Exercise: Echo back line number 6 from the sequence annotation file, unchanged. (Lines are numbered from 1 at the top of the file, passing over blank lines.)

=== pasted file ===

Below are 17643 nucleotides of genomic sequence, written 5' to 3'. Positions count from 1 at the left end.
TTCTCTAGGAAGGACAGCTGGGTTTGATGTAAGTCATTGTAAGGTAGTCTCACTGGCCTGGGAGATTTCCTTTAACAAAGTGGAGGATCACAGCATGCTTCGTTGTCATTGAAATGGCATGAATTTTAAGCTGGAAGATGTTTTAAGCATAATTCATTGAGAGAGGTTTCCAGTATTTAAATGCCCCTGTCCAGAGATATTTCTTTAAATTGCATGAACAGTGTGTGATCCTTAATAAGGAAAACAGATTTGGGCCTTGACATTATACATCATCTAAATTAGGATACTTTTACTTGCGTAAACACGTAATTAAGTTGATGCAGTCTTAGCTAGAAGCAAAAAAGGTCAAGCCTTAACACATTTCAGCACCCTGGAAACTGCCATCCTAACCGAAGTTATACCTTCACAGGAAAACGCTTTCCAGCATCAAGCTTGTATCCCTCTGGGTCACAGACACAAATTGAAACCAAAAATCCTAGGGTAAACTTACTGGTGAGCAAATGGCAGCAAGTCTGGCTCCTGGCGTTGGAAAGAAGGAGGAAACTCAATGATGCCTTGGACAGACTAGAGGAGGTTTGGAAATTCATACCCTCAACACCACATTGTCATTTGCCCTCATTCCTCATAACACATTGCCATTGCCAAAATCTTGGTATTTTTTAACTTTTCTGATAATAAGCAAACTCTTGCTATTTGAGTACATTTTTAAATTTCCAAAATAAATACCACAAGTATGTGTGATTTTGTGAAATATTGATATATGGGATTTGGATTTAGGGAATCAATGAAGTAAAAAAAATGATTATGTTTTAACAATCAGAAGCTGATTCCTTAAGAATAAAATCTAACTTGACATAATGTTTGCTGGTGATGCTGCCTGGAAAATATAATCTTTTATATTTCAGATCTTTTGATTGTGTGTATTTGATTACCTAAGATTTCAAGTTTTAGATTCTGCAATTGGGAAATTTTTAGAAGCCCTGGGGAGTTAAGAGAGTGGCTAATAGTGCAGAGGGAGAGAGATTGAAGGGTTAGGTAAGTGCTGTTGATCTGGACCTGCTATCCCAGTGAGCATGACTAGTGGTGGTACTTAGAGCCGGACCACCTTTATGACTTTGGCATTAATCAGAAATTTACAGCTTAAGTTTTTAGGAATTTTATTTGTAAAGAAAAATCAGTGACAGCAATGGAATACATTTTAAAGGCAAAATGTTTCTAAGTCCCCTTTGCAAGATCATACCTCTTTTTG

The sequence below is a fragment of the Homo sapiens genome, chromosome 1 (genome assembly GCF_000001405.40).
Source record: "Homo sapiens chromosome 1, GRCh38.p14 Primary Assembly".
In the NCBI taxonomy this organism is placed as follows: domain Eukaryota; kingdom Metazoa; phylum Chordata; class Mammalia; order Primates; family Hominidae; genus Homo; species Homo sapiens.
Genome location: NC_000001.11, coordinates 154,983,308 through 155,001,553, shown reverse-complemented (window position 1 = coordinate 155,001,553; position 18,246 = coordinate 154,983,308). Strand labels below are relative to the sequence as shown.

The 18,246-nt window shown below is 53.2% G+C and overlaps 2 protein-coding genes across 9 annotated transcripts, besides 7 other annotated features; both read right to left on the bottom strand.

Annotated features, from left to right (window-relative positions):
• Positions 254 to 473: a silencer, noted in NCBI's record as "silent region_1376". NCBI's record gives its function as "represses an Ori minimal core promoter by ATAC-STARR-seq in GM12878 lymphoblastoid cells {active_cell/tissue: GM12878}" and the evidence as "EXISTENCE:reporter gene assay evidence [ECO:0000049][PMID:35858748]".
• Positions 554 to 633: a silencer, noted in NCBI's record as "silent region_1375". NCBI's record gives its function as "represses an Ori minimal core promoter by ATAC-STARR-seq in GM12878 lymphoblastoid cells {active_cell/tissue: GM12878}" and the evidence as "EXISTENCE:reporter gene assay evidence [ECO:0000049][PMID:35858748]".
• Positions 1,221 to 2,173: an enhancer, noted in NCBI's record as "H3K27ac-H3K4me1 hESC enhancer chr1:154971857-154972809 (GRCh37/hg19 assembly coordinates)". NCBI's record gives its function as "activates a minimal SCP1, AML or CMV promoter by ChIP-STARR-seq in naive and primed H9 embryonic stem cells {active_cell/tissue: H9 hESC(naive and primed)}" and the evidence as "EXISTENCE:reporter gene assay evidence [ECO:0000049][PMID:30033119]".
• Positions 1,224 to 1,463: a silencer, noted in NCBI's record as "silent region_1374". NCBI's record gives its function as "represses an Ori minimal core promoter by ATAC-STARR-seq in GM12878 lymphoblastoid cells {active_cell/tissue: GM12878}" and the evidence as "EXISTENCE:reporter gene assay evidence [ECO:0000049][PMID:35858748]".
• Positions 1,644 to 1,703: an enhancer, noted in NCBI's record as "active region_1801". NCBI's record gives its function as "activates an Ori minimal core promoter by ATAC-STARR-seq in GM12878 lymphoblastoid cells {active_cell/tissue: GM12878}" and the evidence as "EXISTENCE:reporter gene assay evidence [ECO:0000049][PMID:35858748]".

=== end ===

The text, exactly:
Genome location: NC_000001.11, coordinates 154,983,308 through 155,001,553, shown reverse-complemented (window position 1 = coordinate 155,001,553; position 18,246 = coordinate 154,983,308). Strand labels below are relative to the sequence as shown.